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The Jewish Report Editorial

Are Israeli lives not important to the world?

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This week in South Africa, you could be excused for thinking nothing was happening other than our elections. Most news items have been about local politics or related topics.
by PETA KROST MAUNDER | May 09, 2019

However, up north in Israel, almost 700 rockets were fired from Gaza. The Iron Dome managed to intercept only about 200 that were likely to have caused the most damage. Imagine how many people would have been killed if there was no Iron Dome?

That was Hamas’s intention. There is no other reason to fire so many rockets into a country the size of Israel unless you want to murder many people. The country was terrorised. Each one of those rockets had the potential to kill dozens.

The rockets landed in Ashdod, Ashkelon, Kiryat Gat, and even Rechovot. They hit places that have never been hit before all over the country. Four people were killed, close to 80 were injured, and much property was destroyed.

In our lead story on page 1, you can feel the terror.

Now, I do understand that South African elections take precedence this week, but I haven’t heard so much as a peep from the government about Israel.

I did hear on the radio that there was a cross-border skirmish between Israel and Gaza, and 24 Palestinians were killed.

It’s true that 24 Palestinians were killed, but they were killed when Israel retaliated after being bombarded by hundreds of Hamas rockets.

Talk about the news being skewed! There was no mention of all the rockets that were fired into Israel, nor the dead and wounded on the Israeli side. What does that mean?

Is it that Israeli lives don’t matter here? The fact is that Israel didn’t start this, but killed people in retaliation. Was Israel supposed to ignore the 700 rockets? Which country in the world would do that?

And then, when Israel agrees to a ceasefire despite the damage done, again, not a peep.

I am the first person to say that Israel is not an angel. It is a country with its own problems, like any other country. However, like any country should, it does everything in its power to protect and defend its people. That makes absolute sense to me. How come it doesn’t make sense to the United Nations and the South African government or media?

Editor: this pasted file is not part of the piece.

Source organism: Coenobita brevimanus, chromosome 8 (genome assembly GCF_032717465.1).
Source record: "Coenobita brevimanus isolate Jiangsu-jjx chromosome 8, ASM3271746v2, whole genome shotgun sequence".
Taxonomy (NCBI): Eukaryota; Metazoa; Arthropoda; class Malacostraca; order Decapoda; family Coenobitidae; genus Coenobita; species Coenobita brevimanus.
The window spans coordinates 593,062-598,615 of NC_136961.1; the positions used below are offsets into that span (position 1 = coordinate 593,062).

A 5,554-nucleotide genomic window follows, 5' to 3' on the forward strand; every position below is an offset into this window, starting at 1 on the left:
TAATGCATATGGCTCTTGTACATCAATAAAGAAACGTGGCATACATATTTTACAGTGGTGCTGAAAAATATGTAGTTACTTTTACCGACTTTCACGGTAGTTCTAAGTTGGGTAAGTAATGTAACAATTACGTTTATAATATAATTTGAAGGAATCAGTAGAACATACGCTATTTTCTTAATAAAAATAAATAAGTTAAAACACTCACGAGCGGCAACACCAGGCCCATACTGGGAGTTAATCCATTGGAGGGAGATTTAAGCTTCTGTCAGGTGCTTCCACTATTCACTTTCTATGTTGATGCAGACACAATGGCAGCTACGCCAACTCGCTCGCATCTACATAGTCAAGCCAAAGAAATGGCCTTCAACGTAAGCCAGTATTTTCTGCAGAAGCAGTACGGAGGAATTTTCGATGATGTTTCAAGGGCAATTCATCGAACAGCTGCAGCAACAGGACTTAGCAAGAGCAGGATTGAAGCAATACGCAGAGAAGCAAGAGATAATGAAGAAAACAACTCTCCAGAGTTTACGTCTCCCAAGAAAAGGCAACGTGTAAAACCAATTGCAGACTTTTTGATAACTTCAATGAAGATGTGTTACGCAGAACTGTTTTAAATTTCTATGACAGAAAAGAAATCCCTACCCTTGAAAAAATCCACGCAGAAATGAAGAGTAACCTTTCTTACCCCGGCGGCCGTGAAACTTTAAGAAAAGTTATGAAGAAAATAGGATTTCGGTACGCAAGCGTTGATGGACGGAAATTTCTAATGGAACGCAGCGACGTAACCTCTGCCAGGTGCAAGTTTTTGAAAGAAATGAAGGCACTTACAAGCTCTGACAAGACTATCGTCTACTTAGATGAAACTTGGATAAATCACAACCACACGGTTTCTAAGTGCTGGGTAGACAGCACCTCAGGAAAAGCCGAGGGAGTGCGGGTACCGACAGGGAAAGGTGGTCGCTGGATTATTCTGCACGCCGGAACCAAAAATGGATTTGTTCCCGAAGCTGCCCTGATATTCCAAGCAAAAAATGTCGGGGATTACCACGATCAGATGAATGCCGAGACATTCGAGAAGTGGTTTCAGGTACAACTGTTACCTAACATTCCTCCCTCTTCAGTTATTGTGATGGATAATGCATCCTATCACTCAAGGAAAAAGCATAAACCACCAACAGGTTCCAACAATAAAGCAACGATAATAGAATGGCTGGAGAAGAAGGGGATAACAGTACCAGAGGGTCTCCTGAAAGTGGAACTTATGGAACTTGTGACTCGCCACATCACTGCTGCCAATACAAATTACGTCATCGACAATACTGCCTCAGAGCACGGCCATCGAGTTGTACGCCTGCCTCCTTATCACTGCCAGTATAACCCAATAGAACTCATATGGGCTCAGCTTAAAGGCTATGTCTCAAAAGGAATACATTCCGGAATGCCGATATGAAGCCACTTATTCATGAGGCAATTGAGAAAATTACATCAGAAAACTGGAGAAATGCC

What will it take for people to accept that Israel has a right to defend and protect its people? It is so obviously a case of different rules for different people.

This time is auspicious for us, not just because of the elections. Last Thursday was Yom HaShoah, when we remember the six million Jews who were obliterated by the Nazis and their pals. We dare not forget what happened to them. We dare not forget what hatred can do.

To me, it is irrational for one group of people to hate another for no real reason other than the fact that they were born into a particular religion. Many people find rational reasons to perpetuate this hatred. For example, seeing a country like Israel – the Jewish state – as evil, and everything it does to protect itself as appalling and demonic.

Then, on Tuesday evening, we commemorated Yom Hazikaron, when we remember all the fallen Israeli soldiers and victims of terrorism.

As most of us know, there is hardly a family in Israel who hasn’t lost a loved one. Can you imagine what that is like? This is a country of people where everyone has lost a loved one in defending the country, or because they weren’t able to keep the enemies out. Knowing this, is it possible to imagine that Israelis don’t want peace? And yet there are so many – particularly in this country – who believe that Israel wants to maintain the current situation in Gaza and the West Bank. Really?

The problem is how to get out of this situation. It isn’t so simple. When the very people you are meant to discuss peace with are the same people who pay huge pension funds to the families of those who have murdered Jews, it is not an option.

I believe in a two-state solution. I believe in everyone being treated with dignity and the maintenance of human rights. I don’t believe anyone is better or worse than anyone else. But, I am not sure how you can sit across a table and talk peace with individuals who are willing to pay for the death of your people. This is a huge thing to get past before there can be peace.

However, this week, after mourning those we have lost, we celebrate what we have. On Wednesday night and Thursday is Yom Ha’atzmaut, and we celebrate 71 years of an independent Jewish state.

In spite of all the hatred towards Israel in the Middle East, in spite of anti-Semitism, and in spite of many around the world seeing Israel as a pariah state, Israel is hugely successful. It is economically sound and is growing constantly. It is the start-up nation, and it is developing at a rate of knots. It is a country we can be proud of.

However, as South African Jews, we have a lot of work to do to get our own government to understand that Israel is a country that has a right to defend itself and its people, just as we do.

By the time you read this newspaper, the elections will be over, and the die will be cast.

I hope and pray that the government that leads us into the next cycle is one that has morals, integrity, and the interests of all the people at heart.

Shabbat Shalom!

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